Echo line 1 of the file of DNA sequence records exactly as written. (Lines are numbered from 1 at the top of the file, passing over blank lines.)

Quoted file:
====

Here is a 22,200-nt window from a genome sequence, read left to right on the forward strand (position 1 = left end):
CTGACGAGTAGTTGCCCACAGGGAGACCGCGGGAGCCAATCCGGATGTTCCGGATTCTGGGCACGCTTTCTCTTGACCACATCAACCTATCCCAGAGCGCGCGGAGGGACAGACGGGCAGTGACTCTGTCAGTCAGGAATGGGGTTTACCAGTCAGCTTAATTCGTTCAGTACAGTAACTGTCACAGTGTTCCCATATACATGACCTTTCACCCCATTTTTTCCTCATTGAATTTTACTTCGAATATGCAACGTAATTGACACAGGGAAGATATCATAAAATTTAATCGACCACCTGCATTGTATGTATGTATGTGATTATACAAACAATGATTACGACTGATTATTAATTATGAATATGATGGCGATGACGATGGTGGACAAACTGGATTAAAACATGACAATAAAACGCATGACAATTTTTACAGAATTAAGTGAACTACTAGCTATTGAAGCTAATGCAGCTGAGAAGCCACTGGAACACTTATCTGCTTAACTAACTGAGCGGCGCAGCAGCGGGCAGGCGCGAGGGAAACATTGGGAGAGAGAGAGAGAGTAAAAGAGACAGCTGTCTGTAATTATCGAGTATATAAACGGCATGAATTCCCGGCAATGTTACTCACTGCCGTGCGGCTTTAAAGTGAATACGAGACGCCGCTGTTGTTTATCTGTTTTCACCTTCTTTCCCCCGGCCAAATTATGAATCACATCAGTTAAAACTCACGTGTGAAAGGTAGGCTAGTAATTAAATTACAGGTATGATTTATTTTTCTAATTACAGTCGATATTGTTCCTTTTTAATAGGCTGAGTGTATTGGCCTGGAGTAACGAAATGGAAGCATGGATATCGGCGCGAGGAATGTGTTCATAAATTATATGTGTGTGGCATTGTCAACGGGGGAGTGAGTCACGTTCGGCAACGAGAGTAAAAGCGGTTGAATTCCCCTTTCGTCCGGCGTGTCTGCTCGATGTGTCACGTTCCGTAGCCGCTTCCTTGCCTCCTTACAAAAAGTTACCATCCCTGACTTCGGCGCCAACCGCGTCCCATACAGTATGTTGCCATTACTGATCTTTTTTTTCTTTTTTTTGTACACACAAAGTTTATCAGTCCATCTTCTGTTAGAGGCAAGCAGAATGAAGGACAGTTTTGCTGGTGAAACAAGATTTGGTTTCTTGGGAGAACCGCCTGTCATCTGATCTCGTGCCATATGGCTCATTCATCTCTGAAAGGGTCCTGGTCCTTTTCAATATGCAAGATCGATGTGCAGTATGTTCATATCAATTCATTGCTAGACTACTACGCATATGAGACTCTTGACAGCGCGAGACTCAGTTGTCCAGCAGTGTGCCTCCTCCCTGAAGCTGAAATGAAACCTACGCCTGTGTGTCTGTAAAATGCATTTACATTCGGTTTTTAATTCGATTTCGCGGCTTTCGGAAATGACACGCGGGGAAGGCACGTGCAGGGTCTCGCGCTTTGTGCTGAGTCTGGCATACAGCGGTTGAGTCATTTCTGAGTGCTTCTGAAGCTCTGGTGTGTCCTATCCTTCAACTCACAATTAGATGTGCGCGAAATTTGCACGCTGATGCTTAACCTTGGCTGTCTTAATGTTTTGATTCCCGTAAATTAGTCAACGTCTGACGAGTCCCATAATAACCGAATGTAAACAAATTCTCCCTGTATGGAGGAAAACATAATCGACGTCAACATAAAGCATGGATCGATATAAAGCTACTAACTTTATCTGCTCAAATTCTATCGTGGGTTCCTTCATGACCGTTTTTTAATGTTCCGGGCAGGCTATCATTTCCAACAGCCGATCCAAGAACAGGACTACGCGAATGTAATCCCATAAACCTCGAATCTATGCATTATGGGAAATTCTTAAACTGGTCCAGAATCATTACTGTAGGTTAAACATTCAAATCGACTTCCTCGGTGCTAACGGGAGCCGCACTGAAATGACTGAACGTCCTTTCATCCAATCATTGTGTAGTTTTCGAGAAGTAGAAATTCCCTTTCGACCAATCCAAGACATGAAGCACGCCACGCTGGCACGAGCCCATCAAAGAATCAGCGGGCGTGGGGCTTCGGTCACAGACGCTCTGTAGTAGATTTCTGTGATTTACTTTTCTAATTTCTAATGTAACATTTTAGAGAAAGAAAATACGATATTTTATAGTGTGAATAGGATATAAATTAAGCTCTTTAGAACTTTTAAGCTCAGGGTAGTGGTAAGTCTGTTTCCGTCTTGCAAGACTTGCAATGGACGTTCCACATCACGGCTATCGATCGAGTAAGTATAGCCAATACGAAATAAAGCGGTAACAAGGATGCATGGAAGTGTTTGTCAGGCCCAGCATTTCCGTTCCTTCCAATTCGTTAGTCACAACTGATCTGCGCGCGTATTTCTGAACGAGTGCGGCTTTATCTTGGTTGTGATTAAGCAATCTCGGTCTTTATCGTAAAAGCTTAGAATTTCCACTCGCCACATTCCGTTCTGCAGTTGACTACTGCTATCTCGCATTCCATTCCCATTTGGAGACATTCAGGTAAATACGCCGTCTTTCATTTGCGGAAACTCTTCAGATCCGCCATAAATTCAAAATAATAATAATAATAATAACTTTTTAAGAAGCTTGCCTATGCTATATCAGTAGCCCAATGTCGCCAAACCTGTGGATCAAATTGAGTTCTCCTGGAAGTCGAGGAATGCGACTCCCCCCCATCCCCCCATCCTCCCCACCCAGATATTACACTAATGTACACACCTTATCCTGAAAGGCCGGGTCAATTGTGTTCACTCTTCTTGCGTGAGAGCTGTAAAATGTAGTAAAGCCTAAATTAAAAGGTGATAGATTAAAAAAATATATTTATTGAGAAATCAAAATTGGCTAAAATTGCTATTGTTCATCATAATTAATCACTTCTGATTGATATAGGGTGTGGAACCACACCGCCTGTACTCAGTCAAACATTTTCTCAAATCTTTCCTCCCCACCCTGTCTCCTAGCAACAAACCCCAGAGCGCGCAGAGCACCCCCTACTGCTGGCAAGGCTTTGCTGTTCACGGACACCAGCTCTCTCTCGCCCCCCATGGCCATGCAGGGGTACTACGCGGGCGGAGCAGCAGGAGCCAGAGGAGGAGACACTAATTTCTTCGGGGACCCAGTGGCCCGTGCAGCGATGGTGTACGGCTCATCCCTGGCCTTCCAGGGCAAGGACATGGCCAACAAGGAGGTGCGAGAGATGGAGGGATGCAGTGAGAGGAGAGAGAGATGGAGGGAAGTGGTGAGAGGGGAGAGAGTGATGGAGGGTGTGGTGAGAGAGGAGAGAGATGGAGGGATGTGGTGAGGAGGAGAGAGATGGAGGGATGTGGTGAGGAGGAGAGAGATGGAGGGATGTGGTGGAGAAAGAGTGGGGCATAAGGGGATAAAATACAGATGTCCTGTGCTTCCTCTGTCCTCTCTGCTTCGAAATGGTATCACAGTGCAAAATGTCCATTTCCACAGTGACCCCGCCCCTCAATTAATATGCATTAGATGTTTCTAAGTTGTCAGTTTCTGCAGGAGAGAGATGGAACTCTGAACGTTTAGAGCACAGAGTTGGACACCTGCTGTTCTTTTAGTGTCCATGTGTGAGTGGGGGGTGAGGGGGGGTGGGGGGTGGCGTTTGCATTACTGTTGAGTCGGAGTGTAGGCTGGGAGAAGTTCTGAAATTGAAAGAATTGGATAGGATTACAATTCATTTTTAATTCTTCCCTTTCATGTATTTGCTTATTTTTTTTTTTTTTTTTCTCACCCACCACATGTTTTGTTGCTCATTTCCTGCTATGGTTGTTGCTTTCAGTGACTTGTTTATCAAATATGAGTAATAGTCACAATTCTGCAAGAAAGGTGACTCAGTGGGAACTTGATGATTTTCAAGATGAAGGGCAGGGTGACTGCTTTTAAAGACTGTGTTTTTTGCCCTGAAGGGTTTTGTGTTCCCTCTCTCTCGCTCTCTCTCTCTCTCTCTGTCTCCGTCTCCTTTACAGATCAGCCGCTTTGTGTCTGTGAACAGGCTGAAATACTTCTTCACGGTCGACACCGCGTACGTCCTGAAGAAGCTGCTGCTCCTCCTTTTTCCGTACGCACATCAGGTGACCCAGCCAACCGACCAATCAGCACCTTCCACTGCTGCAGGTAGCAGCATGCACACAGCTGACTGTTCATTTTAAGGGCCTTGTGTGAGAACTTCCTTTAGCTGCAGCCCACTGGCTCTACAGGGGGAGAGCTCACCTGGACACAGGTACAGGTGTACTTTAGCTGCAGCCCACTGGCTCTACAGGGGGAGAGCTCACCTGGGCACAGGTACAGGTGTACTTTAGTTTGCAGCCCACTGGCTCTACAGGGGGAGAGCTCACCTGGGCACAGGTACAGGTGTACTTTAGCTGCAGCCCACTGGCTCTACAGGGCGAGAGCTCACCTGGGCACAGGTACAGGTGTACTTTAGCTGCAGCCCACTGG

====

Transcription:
Here is a 22,200-nt window from a genome sequence, read left to right on the forward strand (position 1 = left end):